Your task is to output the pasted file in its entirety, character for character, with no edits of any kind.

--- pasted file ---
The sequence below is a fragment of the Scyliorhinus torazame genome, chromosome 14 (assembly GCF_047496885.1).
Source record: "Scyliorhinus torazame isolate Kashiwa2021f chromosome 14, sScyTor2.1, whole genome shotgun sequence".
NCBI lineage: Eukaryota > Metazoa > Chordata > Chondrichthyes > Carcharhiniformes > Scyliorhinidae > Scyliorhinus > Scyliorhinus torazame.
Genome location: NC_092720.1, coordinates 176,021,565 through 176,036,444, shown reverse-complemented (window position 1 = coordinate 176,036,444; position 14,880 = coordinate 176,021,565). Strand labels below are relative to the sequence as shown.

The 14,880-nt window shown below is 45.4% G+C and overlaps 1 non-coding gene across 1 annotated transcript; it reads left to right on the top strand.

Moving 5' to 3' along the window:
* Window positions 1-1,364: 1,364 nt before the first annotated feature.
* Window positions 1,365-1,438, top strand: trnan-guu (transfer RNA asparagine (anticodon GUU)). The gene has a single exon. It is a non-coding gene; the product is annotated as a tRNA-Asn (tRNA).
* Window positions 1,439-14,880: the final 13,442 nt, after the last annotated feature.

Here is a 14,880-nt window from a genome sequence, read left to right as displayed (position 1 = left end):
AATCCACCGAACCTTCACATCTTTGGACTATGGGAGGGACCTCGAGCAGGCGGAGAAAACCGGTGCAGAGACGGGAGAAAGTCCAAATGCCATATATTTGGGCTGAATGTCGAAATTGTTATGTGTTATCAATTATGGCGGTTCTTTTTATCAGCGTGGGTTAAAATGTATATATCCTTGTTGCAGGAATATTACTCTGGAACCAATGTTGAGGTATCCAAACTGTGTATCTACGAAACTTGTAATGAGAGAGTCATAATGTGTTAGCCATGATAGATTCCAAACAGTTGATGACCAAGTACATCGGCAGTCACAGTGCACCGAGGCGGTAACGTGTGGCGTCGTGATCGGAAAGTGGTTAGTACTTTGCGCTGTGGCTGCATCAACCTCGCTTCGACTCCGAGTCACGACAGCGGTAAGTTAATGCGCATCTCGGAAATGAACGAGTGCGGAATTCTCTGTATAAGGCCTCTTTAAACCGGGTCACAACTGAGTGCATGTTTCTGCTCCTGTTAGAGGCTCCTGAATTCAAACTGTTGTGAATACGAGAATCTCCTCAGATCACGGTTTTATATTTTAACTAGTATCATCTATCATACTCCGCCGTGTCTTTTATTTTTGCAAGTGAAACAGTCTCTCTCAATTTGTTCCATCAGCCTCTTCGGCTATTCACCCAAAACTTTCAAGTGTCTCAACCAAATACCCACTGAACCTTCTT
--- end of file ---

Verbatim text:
The sequence below is a fragment of the Scyliorhinus torazame genome, chromosome 14 (assembly GCF_047496885.1).
Source record: "Scyliorhinus torazame isolate Kashiwa2021f chromosome 14, sScyTor2.1, whole genome shotgun sequence".
NCBI lineage: Eukaryota > Metazoa > Chordata > Chondrichthyes > Carcharhiniformes > Scyliorhinidae > Scyliorhinus > Scyliorhinus torazame.
Genome location: NC_092720.1, coordinates 176,021,565 through 176,036,444, shown reverse-complemented (window position 1 = coordinate 176,036,444; position 14,880 = coordinate 176,021,565). Strand labels below are relative to the sequence as shown.

The 14,880-nt window shown below is 45.4% G+C and overlaps 1 non-coding gene across 1 annotated transcript; it reads left to right on the top strand.

Moving 5' to 3' along the window:
* Window positions 1-1,364: 1,364 nt before the first annotated feature.
* Window positions 1,365-1,438, top strand: trnan-guu (transfer RNA asparagine (anticodon GUU)). The gene has a single exon. It is a non-coding gene; the product is annotated as a tRNA-Asn (tRNA).
* Window positions 1,439-14,880: the final 13,442 nt, after the last annotated feature.

Here is a 14,880-nt window from a genome sequence, read left to right as displayed (position 1 = left end):
AATCCACCGAACCTTCACATCTTTGGACTATGGGAGGGACCTCGAGCAGGCGGAGAAAACCGGTGCAGAGACGGGAGAAAGTCCAAATGCCATATATTTGGGCTGAATGTCGAAATTGTTATGTGTTATCAATTATGGCGGTTCTTTTTATCAGCGTGGGTTAAAATGTATATATCCTTGTTGCAGGAATATTACTCTGGAACCAATGTTGAGGTATCCAAACTGTGTATCTACGAAACTTGTAATGAGAGAGTCATAATGTGTTAGCCATGATAGATTCCAAACAGTTGATGACCAAGTACATCGGCAGTCACAGTGCACCGAGGCGGTAACGTGTGGCGTCGTGATCGGAAAGTGGTTAGTACTTTGCGCTGTGGCTGCATCAACCTCGCTTCGACTCCGAGTCACGACAGCGGTAAGTTAATGCGCATCTCGGAAATGAACGAGTGCGGAATTCTCTGTATAAGGCCTCTTTAAACCGGGTCACAACTGAGTGCATGTTTCTGCTCCTGTTAGAGGCTCCTGAATTCAAACTGTTGTGAATACGAGAATCTCCTCAGATCACGGTTTTATATTTTAACTAGTATCATCTATCATACTCCGCCGTGTCTTTTATTTTTGCAAGTGAAACAGTCTCTCTCAATTTGTTCCATCAGCCTCTTCGGCTATTCACCCAAAACTTTCAAGTGTCTCAACCAAATACCCACTGAACCTTCTT